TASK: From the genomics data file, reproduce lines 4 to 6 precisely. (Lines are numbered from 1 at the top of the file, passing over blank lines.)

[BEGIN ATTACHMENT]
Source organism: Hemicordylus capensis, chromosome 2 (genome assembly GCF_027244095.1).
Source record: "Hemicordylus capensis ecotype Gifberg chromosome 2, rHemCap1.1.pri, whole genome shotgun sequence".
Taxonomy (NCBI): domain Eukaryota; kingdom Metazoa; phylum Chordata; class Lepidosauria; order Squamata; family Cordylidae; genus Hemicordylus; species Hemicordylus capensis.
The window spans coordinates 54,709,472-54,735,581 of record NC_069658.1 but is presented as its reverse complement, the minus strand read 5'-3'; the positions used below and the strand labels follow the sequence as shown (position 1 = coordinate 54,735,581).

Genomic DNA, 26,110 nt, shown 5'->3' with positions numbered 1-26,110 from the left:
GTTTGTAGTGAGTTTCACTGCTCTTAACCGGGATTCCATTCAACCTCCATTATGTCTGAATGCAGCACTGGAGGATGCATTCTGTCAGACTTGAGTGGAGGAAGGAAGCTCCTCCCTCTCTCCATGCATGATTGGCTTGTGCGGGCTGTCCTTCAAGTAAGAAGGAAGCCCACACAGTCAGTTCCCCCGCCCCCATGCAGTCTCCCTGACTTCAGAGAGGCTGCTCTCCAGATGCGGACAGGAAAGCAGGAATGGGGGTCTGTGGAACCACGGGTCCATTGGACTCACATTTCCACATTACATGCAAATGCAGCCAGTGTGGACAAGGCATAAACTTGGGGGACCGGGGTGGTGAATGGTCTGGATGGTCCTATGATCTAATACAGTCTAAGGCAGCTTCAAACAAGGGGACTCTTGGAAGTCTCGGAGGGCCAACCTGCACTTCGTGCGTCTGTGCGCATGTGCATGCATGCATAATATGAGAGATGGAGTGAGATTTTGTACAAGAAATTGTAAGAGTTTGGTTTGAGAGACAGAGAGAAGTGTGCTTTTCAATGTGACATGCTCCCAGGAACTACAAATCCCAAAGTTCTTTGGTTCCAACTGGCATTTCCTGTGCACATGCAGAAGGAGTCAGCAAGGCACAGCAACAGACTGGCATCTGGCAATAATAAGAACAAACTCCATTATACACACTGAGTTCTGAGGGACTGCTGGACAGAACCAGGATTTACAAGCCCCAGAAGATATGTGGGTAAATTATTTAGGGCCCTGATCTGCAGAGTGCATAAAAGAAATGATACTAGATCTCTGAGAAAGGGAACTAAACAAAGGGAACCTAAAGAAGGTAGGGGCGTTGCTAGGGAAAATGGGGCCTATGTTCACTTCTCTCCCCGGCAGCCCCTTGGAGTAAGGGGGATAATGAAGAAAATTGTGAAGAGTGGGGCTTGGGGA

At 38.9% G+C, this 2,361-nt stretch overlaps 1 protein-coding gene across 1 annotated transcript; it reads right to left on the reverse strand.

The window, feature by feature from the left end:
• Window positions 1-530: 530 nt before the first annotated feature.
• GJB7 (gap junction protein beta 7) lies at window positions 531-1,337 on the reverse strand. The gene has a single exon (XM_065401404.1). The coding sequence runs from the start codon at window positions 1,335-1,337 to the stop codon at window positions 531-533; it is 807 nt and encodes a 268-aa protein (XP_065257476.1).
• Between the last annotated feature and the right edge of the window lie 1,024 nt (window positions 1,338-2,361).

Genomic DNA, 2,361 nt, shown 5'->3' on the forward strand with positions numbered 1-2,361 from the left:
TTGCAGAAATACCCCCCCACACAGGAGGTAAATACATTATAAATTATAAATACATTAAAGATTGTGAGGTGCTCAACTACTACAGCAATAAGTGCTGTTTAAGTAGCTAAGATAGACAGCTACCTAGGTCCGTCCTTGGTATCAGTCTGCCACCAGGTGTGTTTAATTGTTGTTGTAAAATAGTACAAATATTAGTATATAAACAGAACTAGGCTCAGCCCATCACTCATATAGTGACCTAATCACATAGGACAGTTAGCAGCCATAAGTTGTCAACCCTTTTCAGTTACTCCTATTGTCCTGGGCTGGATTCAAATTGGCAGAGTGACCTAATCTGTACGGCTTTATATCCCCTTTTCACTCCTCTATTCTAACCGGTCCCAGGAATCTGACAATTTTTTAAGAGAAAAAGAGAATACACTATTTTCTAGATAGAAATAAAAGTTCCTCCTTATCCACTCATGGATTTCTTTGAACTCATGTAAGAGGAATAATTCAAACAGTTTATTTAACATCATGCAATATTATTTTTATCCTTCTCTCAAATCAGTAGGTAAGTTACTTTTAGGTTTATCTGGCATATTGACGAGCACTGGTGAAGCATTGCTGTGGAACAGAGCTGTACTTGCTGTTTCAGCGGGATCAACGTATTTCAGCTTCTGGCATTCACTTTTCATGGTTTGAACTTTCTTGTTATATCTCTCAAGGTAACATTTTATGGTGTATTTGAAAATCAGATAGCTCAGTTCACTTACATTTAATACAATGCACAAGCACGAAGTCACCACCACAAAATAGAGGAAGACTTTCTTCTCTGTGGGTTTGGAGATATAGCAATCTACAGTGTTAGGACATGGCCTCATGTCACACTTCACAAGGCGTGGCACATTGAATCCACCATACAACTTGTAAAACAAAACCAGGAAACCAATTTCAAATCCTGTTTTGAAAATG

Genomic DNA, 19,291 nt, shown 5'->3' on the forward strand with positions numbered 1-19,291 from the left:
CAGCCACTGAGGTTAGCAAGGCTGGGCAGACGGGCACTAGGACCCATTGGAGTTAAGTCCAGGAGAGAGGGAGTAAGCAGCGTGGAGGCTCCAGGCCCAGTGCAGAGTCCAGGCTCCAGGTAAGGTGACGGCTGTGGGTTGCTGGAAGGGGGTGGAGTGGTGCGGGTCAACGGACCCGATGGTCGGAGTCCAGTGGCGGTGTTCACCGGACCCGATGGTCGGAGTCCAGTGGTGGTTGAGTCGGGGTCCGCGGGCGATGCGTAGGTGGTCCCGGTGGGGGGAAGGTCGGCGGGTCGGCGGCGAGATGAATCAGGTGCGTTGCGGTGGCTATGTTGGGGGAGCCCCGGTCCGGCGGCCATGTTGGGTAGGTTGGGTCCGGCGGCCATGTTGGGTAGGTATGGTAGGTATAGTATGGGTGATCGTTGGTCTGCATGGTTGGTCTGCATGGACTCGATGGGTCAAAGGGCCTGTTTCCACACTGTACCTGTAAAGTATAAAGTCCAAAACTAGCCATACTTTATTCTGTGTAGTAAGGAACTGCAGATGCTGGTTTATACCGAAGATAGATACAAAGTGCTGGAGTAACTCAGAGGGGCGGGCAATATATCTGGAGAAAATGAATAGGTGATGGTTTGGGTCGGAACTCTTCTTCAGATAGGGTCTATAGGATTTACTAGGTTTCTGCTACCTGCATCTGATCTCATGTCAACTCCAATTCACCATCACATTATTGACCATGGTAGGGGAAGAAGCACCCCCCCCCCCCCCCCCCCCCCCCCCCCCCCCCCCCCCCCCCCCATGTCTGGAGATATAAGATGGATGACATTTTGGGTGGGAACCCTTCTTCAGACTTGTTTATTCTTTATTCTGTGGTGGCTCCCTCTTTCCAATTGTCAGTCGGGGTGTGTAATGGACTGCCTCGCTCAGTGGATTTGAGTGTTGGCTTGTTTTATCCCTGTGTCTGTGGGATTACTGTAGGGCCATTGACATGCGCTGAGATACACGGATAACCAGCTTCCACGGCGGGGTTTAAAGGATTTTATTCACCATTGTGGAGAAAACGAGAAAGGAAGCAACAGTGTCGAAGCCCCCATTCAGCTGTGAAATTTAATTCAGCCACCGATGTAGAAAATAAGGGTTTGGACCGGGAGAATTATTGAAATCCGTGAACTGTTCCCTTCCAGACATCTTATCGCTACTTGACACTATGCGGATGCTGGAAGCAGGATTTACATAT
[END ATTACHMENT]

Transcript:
The window spans coordinates 54,709,472-54,735,581 of record NC_069658.1 but is presented as its reverse complement, the minus strand read 5'-3'; the positions used below and the strand labels follow the sequence as shown (position 1 = coordinate 54,735,581).

Genomic DNA, 26,110 nt, shown 5'->3' with positions numbered 1-26,110 from the left:
GTTTGTAGTGAGTTTCACTGCTCTTAACCGGGATTCCATTCAACCTCCATTATGTCTGAATGCAGCACTGGAGGATGCATTCTGTCAGACTTGAGTGGAGGAAGGAAGCTCCTCCCTCTCTCCATGCATGATTGGCTTGTGCGGGCTGTCCTTCAAGTAAGAAGGAAGCCCACACAGTCAGTTCCCCCGCCCCCATGCAGTCTCCCTGACTTCAGAGAGGCTGCTCTCCAGATGCGGACAGGAAAGCAGGAATGGGGGTCTGTGGAACCACGGGTCCATTGGACTCACATTTCCACATTACATGCAAATGCAGCCAGTGTGGACAAGGCATAAACTTGGGGGACCGGGGTGGTGAATGGTCTGGATGGTCCTATGATCTAATACAGTCTAAGGCAGCTTCAAACAAGGGGACTCTTGGAAGTCTCGGAGGGCCAACCTGCACTTCGTGCGTCTGTGCGCATGTGCATGCATGCATAATATGAGAGATGGAGTGAGATTTTGTACAAGAAATTGTAAGAGTTTGGTTTGAGAGACAGAGAGAAGTGTGCTTTTCAATGTGACATGCTCCCAGGAACTACAAATCCCAAAGTTCTTTGGTTCCAACTGGCATTTCCTGTGCACATGCAGAAGGAGTCAGCAAGGCACAGCAACAGACTGGCATCTGGCAATAATAAGAACAAACTCCATTATACACACTGAGTTCTGAGGGACTGCTGGACAGAACCAGGATTTACAAGCCCCAGAAGATATGTGGGTAAATTATTTAGGGCCCTGATCTGCAGAGTGCATAAAAGAAATGATACTAGATCTCTGAGAAAGGGAACTAAACAAAGGGAACCTAAAGAAGGTAGGGGCGTTGCTAGGGAAAATGGGGCCTATGTTCACTTCTCTCCCCGGCAGCCCCTTGGAGTAAGGGGGATAATGAAGAAAATTGTGAAGAGTGGGGCTTGGGGA